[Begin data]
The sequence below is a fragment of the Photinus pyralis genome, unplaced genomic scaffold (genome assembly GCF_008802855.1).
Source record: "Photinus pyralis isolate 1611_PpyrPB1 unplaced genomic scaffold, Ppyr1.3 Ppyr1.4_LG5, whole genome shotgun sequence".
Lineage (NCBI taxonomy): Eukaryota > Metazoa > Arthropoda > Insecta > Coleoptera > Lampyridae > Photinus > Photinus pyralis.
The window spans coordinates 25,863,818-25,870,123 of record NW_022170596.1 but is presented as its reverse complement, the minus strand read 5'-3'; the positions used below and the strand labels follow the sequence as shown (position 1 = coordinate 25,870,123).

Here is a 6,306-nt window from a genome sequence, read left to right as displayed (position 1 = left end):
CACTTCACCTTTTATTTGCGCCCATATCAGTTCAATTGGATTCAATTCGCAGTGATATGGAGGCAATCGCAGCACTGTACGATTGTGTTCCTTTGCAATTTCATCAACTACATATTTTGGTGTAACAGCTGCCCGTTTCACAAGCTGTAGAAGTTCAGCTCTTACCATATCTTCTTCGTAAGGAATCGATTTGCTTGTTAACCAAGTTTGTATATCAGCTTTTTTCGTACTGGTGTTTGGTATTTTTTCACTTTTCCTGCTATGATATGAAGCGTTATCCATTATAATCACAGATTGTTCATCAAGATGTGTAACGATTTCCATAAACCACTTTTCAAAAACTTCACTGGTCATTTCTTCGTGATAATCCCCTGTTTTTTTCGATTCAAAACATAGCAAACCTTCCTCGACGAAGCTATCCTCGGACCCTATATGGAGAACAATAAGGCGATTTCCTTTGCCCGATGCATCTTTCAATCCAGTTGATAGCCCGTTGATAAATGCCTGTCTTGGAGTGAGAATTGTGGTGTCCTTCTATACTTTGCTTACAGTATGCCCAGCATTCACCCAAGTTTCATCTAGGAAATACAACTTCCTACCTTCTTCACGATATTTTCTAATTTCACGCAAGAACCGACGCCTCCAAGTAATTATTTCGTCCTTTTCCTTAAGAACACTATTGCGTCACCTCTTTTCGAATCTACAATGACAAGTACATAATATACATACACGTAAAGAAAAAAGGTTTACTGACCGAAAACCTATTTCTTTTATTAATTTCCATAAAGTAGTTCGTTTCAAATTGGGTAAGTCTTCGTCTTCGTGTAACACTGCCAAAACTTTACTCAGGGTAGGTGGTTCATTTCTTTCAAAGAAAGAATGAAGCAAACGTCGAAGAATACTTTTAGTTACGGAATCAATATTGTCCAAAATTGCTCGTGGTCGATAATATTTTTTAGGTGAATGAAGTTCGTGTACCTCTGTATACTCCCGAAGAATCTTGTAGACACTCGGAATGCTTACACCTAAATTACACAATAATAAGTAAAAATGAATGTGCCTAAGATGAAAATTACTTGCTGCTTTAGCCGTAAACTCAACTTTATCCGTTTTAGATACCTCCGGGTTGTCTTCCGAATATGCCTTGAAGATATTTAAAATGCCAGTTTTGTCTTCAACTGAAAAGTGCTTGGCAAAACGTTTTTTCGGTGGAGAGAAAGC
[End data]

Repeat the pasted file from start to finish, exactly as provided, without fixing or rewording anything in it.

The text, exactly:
The sequence below is a fragment of the Photinus pyralis genome, unplaced genomic scaffold (genome assembly GCF_008802855.1).
Source record: "Photinus pyralis isolate 1611_PpyrPB1 unplaced genomic scaffold, Ppyr1.3 Ppyr1.4_LG5, whole genome shotgun sequence".
Lineage (NCBI taxonomy): Eukaryota > Metazoa > Arthropoda > Insecta > Coleoptera > Lampyridae > Photinus > Photinus pyralis.
The window spans coordinates 25,863,818-25,870,123 of record NW_022170596.1 but is presented as its reverse complement, the minus strand read 5'-3'; the positions used below and the strand labels follow the sequence as shown (position 1 = coordinate 25,870,123).

Here is a 6,306-nt window from a genome sequence, read left to right as displayed (position 1 = left end):
CACTTCACCTTTTATTTGCGCCCATATCAGTTCAATTGGATTCAATTCGCAGTGATATGGAGGCAATCGCAGCACTGTACGATTGTGTTCCTTTGCAATTTCATCAACTACATATTTTGGTGTAACAGCTGCCCGTTTCACAAGCTGTAGAAGTTCAGCTCTTACCATATCTTCTTCGTAAGGAATCGATTTGCTTGTTAACCAAGTTTGTATATCAGCTTTTTTCGTACTGGTGTTTGGTATTTTTTCACTTTTCCTGCTATGATATGAAGCGTTATCCATTATAATCACAGATTGTTCATCAAGATGTGTAACGATTTCCATAAACCACTTTTCAAAAACTTCACTGGTCATTTCTTCGTGATAATCCCCTGTTTTTTTCGATTCAAAACATAGCAAACCTTCCTCGACGAAGCTATCCTCGGACCCTATATGGAGAACAATAAGGCGATTTCCTTTGCCCGATGCATCTTTCAATCCAGTTGATAGCCCGTTGATAAATGCCTGTCTTGGAGTGAGAATTGTGGTGTCCTTCTATACTTTGCTTACAGTATGCCCAGCATTCACCCAAGTTTCATCTAGGAAATACAACTTCCTACCTTCTTCACGATATTTTCTAATTTCACGCAAGAACCGACGCCTCCAAGTAATTATTTCGTCCTTTTCCTTAAGAACACTATTGCGTCACCTCTTTTCGAATCTACAATGACAAGTACATAATATACATACACGTAAAGAAAAAAGGTTTACTGACCGAAAACCTATTTCTTTTATTAATTTCCATAAAGTAGTTCGTTTCAAATTGGGTAAGTCTTCGTCTTCGTGTAACACTGCCAAAACTTTACTCAGGGTAGGTGGTTCATTTCTTTCAAAGAAAGAATGAAGCAAACGTCGAAGAATACTTTTAGTTACGGAATCAATATTGTCCAAAATTGCTCGTGGTCGATAATATTTTTTAGGTGAATGAAGTTCGTGTACCTCTGTATACTCCCGAAGAATCTTGTAGACACTCGGAATGCTTACACCTAAATTACACAATAATAAGTAAAAATGAATGTGCCTAAGATGAAAATTACTTGCTGCTTTAGCCGTAAACTCAACTTTATCCGTTTTAGATACCTCCGGGTTGTCTTCCGAATATGCCTTGAAGATATTTAAAATGCCAGTTTTGTCTTCAACTGAAAAGTGCTTGGCAAAACGTTTTTTCGGTGGAGAGAAAGC